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Comfortable with Discomfort
How do people get comfortable with discomfort?
How do people engage mindfully with challenging discourse, differences of opinions, aggressive interactions, and high emotions whilst maintaining a joyful, resilient and open heart, but a strong backbone?
It’s something I have been consciously practising this year, partly to develop my ability to stay in discomfort with a level head, but partly because I have had no choice. It’s been spirit-ruffling, enlightening, uncomfortable, and stretching. I always think I am doing crap and very often FEEL crap, when I also instinctively know that I am doing the best job possible.
The need to work with integrity drives this desire to engage with the challenging, but it doesn’t come easy. I am often caught at a crossroads when I find myself the only one standing with one side of the opinion, and the rest of the people around me swept up by the momentum of the argument, or a personality which bulldozes. I am not a bulldozer. Words have meaning and merit to me. What simply is “shooting the breeze” or “meaningless rubbish” and falls by the wayside for others affects me until I make peace with it and decide I am done. I am not a needless “hanger-on” person; words and feelings simply have purpose, merit and meaning to me. In fact, I am working hard to let go when conversations are done and expired. And the relief is immense. It’s healthy and wholehearted. But again, never done carelessly without necessary attention and thought.
How do I then learn to walk in integrity, connect with the challenge knowing that it will affect me deeply, and repair myself that I may walk into difference + disagreement with a calm and clear head?
Many of my friends, colleagues and family members think I can do this instinctively. But it doesn’t come naturally for me. If anything, it comes particularly unnaturally, with me having to sit in excruciating discomfort as I work through the framework of each problem and decide what action I need to take. Not what I WANT to take, not what would feel nice and comfortable for me. But what I NEED to do.
It’s times like this I HATE having a moral compass, because when you have stuck with this north-facing pin of integrity, you do not feel RIGHT until you’ve arrived at the course of action which you know is right. And often, the right decision affords personal peace, but it comes with an emotional mountain to climb first; a conversation which requires rehearsing, losing 3 hours sleep, spending the day before dipping in and out of worry, going back over ideas and ground until you are satisfied. There is no easy way to coexist with a moral compass and be a vulnerable, joyful person of integrity.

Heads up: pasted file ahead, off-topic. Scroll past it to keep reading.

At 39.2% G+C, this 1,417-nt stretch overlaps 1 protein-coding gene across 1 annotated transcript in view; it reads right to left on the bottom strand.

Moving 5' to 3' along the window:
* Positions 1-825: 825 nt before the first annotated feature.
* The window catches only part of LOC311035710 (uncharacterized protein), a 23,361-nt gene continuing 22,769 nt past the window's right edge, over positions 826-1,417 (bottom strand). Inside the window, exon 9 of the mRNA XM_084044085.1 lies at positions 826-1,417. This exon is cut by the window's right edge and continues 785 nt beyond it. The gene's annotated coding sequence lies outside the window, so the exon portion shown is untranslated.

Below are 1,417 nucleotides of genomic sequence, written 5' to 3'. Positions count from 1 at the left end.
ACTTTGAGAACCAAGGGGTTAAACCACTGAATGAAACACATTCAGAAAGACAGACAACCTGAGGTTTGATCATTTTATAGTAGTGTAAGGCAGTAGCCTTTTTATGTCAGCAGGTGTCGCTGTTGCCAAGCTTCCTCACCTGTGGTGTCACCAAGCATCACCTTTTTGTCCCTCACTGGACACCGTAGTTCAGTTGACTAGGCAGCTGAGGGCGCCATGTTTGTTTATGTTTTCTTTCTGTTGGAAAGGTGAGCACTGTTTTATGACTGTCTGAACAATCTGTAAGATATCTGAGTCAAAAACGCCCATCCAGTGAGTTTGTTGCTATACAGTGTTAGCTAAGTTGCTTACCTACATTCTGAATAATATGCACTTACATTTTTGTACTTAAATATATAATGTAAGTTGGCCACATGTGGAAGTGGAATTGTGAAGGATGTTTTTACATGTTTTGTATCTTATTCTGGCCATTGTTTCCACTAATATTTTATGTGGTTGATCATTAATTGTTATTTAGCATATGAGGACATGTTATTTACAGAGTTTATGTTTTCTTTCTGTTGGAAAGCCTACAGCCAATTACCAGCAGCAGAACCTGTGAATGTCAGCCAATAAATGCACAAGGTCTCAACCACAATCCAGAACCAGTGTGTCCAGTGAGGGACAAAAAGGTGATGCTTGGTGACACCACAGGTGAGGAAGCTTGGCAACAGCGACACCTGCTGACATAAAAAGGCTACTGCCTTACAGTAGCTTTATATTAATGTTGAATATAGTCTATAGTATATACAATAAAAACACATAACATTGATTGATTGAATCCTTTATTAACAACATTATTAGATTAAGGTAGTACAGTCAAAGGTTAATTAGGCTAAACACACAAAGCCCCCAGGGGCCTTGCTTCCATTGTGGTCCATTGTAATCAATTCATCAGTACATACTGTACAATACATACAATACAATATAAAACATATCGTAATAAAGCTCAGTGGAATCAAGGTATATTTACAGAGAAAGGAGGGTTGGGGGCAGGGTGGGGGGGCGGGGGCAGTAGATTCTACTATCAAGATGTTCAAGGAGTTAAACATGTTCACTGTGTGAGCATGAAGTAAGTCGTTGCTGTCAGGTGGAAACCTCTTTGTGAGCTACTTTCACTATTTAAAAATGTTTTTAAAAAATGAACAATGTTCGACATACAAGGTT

It WRINGS THE FUCKING LIFE out of you.
But there is no other way.
You need to do it.
So here’s the question: How does everyone else get comfortable with discomfort?
I’m not talking about deodorising a workplace or situation where everything is hunky-dory and annoyingly, superficially “fine”. I don’t buy in for that. I welcome safe discussion and discourse. I WANT accuracy for where I stand and what I do. But too often, pride and ego get in the way, and safe discussion without incidental power-over is impossible. And it breaks my heart, because I am no weakling. I just don’t want to be unnecessarily hurt by thoughtless, pride-driven conversation.
What I am talking about is when integrity does NOT win the day, and you watch as mud-slinging, bulldozer personalities and power-over get top spot? HOW do other people practise being resilient and courageous in this environment? How do you make peace with having to walk into battle, when you didn’t ask to walk into battle? How do you become more capable warriors in navigating shit-storms, without losing yourself? How do you keep your energy levels up? How do you learn to let things go after they are done? When do you know that they are done?
I don’t want total agreement. I want a safe place to put ideas on the table, the be deeply seen and valued, to not have my intrinsic work questioned when I am discussing difficult topics. It’s how we all want to feel.
Seen, valued, and heard, with worthiness which affords us the courage and audacity to have different opinions and creative ideas.
I know that I have instinctively walked this more challenging path all my life, because that’s how I was raised, that is what I am made of to the very core. I am so LUCKY to be lifted in heart and spirit by family and friends, who know me, and know what I do. They know my humility, they know my faults. They know where a should be fighting harder, and they also know where I am gentle in my strength.
For me, I know the cost of this walk of integrity. And I am tired from the heaviness of responsibility. As you know, this comes as UNNATURALLY to me as possible, yet I must do it. How do the great leaders of the world do it? How did Barack + Michelle Obama walk through their presidential term and maintain warmth and humanity, whilst making the hard decisions to guide and shape a nation? How did Nelson Mandela make wisdom and peace from hardship, over and over? Not just for a mere day; but when he least felt like it?
I am asking for some momentum and wind beneath my wings, some advice + wisdom, on how to continue to sustainably walk into challenging situations and understand how to chart a course of action without apology, but without sacrifice.
Day 25: Vancouver, with San Francisco reflections.
And it feels like I have E X H A L E D.